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Advice for your teen: How to keep anger from boiling over

TeodorLazarev | Shutterstock
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It’s common in adolescence to struggle with emotional outbursts. Here are a couple of strategies.

Hormones, the passage to adulthood, anxieties, feelings of powerlessness, parental relationships, issues at school … any and all of these things can make things tough for teens, so much so that sometimes you want to take it out on your little brother with your fists. Anger is an important emotion, but it mustn’t turn into violence. The expression of powerlessness, of pain, frustration, confusion, or guilt indicates that your needs or those of others aren’t being met. They are sometimes the sign that you’ve been treated unfairly (or perhaps that you’ve treated someone else unfairly). Above all, they tell you that you need to do something to remedy this painful situation.

Anger can ruin beautiful relationships

You must find the right way to express your anger; otherwise it can do damage. If you constantly hold it in, watch out — it can cause stomach pain or intolerable headaches. Damning words, a vicious kick … Such volcanic eruptions of anger can destroy a friendship or damage a relationship with someone you really care about.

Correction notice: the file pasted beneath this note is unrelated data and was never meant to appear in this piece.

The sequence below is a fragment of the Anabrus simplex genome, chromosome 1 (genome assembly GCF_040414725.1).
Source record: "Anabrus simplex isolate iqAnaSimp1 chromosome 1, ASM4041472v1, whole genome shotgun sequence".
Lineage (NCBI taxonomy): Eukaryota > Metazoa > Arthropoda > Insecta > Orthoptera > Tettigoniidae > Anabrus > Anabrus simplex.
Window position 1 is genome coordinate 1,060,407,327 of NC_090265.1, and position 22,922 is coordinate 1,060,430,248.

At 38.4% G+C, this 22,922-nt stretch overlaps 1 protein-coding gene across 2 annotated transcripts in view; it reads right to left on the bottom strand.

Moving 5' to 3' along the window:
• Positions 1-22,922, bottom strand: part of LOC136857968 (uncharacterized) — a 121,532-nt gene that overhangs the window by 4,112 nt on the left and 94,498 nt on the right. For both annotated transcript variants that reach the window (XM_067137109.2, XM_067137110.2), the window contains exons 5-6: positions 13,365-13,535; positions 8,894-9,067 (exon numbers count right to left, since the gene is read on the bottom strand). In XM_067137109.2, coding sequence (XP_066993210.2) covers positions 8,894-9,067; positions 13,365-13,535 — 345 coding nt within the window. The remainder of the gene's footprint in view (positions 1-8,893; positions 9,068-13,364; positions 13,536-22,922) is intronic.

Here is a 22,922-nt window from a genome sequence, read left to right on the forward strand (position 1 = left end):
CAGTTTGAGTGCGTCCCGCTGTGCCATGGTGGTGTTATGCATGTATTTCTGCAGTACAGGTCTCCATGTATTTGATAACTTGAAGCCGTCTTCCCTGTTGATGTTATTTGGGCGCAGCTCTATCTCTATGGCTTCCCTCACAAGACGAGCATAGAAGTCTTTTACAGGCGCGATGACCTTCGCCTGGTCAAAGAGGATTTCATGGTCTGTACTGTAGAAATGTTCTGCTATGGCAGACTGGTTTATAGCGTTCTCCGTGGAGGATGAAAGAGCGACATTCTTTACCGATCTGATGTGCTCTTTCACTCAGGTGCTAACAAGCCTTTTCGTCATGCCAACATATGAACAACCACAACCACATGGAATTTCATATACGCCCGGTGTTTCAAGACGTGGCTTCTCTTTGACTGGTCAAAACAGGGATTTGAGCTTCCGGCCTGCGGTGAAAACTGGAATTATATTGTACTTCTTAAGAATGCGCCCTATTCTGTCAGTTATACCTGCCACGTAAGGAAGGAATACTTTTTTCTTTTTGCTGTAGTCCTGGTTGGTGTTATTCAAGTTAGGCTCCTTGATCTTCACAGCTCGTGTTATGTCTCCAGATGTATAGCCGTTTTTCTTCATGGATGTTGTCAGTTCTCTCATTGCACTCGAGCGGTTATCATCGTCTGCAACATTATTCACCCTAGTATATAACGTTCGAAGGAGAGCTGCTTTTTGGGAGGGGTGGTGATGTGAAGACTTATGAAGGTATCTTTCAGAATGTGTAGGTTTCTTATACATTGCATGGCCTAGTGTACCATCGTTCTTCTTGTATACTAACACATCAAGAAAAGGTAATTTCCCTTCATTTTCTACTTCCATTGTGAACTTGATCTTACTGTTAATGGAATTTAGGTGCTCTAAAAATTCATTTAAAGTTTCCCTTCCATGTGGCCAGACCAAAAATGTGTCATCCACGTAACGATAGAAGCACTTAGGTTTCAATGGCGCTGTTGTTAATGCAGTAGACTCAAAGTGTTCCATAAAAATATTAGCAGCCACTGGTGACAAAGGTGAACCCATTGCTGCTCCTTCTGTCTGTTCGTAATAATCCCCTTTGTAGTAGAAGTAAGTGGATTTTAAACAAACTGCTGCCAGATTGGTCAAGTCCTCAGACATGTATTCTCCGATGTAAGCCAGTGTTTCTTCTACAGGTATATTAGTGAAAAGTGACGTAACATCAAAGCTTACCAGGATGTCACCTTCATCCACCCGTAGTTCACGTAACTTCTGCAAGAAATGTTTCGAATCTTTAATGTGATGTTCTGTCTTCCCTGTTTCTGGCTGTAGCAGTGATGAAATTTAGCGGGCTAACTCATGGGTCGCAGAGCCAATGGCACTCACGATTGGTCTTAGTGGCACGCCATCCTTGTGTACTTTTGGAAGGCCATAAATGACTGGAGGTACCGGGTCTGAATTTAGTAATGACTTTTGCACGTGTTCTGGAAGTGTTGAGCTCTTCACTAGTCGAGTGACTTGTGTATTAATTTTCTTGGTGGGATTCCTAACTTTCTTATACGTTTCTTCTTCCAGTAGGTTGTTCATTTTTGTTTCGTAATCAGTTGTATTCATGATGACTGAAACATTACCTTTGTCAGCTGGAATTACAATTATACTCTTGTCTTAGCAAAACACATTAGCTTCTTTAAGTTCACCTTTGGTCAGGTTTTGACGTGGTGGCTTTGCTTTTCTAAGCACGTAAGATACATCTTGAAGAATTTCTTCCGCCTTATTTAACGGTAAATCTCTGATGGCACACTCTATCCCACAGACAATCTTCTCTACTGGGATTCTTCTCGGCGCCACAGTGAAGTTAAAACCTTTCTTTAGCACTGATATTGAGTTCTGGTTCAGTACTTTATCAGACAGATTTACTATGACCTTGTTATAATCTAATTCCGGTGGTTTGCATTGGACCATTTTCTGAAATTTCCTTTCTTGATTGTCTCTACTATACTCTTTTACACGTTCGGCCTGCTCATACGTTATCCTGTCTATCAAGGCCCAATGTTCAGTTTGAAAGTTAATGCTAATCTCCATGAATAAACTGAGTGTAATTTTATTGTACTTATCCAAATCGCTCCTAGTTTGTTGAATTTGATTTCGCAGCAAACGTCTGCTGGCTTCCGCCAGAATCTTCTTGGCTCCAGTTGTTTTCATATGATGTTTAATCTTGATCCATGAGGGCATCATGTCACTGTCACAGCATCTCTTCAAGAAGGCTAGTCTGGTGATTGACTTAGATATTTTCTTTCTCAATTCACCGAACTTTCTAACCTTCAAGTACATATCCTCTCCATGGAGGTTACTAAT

While it’s normal to get angry from time to time, it’s important to understand the reasons for your behavior. Take the time to recognize what it is that irritates you, be aware of the way you try to control yourself, and learn how to express your annoyance in a constructive way: this will save a great deal of frustration and grief—for yourself and for those around you.

To manage your anger, look to the saints

Think about the way you normally deal with your anger and its consequences. Are you happy with yourself after throwing a tantrum? Do you think you might feel better or make more of an impact if you dealt with your anger differently? Maintaining self-control can be a real challenge. Talking to an adult you trust about how you’re feeling can be a great help.

Practicing sports or the arts is highly recommended to moderate those mood swings that are so common in adolescence … and can persist in later life. There are non-violent ways of expressing one’s anger: locking yourself in your room, pounding your pillow with your fists, twisting up a towel, crying, talking, writing … But there are also the saints and the example of those who have gone before us. Great saints, like Jerome—passionate and by nature fiery and uncompromising—were very hot-tempered. Before choosing a life that led to holiness, St. Louis was subject to frequent outbursts of anger, as one illustrious friend attests. And yet, they were eventually canonized. Ask the intercession of the saints who struggled with emotions and hardships and they will come to your aid.

Cyril Lepeigneux

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